Ajax Healing Garden honoured by David Suzuki Foundation


Published October 3, 2022 at 2:01 pm

An Indigenous Community and Healing Garden found on the west side of the Ajax-Pickering Hospital will receive a grant and plenty of support from the National Healing Forests Initiative and the David Suzuki Foundation.

The Ajax healing garden was one of 16 selected from 59 applications and will receive a small grant for upkeep, promotion and for hosting workshops on residential schools and on truth and reconciliation.

Healing Forests are green spaces dedicated to honouring residential school victims and survivors, their families and communities, and to promoting learning and reconciliation.

“The National Day for Truth and Reconciliation is a day to reflect, but it’s also a day to act,” said Patricia Stirbys, Saulteaux Cree from Saskatchewan (Cowessess First Nation), an Indigenous relations specialist and NHFI co-founder. “Every person needs to take up the challenge of reconciliation. That’s why we wanted to grow the Healing Forests network, to help people begin their journey towards understanding and healing.”

Since launching in 2015, the National Healing Forests Initiative’s network included 10 Healing Forests, which are quiet, natural spaces that provide an immersive educational experience, combining reconciliation and healing into one. This spring, the David Suzuki Foundation announced it would provide small grants to groups proposing new Healing Forests.

“The beautiful thing about Healing Forests is that they can be any size and location,” said Jode Roberts, Manager, Rewilding Communities, at the David Suzuki Foundation. “On the grounds of a school or church. On private or public land. Wild, rural or urban. What’s important is that they bring people together to learn about this country’s past, spend time in nature, and work towards reconciliation.”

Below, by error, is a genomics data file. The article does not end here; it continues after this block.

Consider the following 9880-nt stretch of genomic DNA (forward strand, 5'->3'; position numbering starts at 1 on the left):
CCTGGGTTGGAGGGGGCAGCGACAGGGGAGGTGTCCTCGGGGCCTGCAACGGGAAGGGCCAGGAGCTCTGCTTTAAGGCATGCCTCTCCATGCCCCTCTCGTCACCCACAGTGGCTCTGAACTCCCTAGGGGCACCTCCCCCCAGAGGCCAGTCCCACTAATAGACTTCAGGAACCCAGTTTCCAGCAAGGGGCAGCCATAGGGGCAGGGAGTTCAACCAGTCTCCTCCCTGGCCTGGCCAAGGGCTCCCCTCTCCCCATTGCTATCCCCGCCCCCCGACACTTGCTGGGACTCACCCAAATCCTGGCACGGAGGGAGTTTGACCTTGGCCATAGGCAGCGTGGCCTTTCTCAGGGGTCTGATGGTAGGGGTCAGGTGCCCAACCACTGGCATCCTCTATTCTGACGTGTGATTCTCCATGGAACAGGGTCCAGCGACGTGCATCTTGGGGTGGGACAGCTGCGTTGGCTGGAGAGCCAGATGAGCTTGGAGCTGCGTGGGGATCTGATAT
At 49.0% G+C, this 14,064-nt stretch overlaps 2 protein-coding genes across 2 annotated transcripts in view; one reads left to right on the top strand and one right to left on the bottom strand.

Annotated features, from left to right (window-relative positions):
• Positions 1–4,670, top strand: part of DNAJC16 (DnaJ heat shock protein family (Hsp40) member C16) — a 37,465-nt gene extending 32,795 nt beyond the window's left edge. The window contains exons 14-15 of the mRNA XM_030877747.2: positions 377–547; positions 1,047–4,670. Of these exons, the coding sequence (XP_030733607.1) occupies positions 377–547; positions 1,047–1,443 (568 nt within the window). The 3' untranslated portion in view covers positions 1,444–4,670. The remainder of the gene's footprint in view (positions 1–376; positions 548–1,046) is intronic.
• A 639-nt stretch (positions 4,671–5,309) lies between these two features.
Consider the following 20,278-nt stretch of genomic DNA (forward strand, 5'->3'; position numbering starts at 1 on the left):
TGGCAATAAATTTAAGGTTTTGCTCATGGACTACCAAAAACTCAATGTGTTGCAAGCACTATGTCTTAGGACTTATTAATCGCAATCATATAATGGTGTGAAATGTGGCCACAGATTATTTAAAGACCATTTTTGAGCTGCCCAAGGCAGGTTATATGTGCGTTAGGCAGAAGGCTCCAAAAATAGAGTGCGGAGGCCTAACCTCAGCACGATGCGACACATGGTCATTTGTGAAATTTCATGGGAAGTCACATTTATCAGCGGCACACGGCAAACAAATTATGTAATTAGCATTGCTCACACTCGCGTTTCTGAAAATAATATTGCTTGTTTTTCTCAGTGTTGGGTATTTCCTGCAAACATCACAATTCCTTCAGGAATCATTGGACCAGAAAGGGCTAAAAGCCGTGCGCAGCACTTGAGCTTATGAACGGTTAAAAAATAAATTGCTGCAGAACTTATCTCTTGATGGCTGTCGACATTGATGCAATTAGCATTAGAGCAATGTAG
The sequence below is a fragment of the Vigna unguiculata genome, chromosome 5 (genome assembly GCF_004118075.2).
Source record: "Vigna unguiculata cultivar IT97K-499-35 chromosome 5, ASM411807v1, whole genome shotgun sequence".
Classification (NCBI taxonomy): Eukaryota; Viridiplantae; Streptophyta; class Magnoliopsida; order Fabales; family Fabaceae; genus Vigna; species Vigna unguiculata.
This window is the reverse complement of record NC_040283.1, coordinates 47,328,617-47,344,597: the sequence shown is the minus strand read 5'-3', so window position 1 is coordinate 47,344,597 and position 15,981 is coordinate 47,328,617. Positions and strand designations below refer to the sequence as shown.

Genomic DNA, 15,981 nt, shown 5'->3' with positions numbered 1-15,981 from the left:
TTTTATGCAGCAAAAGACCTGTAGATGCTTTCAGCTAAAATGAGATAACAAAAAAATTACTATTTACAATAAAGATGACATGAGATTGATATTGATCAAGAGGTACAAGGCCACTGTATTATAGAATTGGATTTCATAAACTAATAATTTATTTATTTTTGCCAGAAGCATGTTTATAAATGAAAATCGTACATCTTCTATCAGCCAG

“Reconciliation is a long journey, but it starts with each of us,” said NHFI co-founder Peter Croal. “Healing Forests can be a pathway to beginning that journey, literally. We look forward to seeing the Healing Forests flourish and to expanding the network even more next year.”

As Jode Roberts, the manager of Rewilding Communities describe it, spending time in nature has always been good for your health. “Now, it can also be a deliberate act of reconciliation.”

The organizations receiving funding in 2022 to support establishing Healing Forests are:

  • Ajax Pickering Hospital Healing Garden, Ajax, Ont.
  • Birch Path Healing Forest, Gloucester, Ont.
  • Central Manitoulin Public School Wellness Orchard, Mindemoya, Ont.
  • Cheam Healing Forest Trail, Rosedale, B.C.
  • Eagle Lake Farabout Peninsula Healing Forest, Eagle Lake, N.W. Ont.
  • The Friendship Trail Healing Forest, St Adolphe, Man.
  • ila’latl Healing Forest, Whycocomagh, N.S.
  • īnimin sīpīsis – Blueberry Creek Healing Forest, Leslieville, Alta.
  • Kinoo wiiyaa minoyaa Healing Forest, M’Chigeeng, Ont
  • Navan Healing Forest, Ottawa, Ont.
  • Silver Tip to Wedzin Bin Trail Project, Gidimt’en Checkpoint, B.C.
  • st’elmixw salnachiya Healing Forest, Sechelt, B.C.
  • Trail of Song Healing Forest, Lumby, B.C.
  • ts’ukw’um Healing Forest, Sechelt, B.C.
  • Waupoos Healing Forest, Prince Edward County, Ont.
  • Westminster United Church Healing Garden, Regina, Sask.
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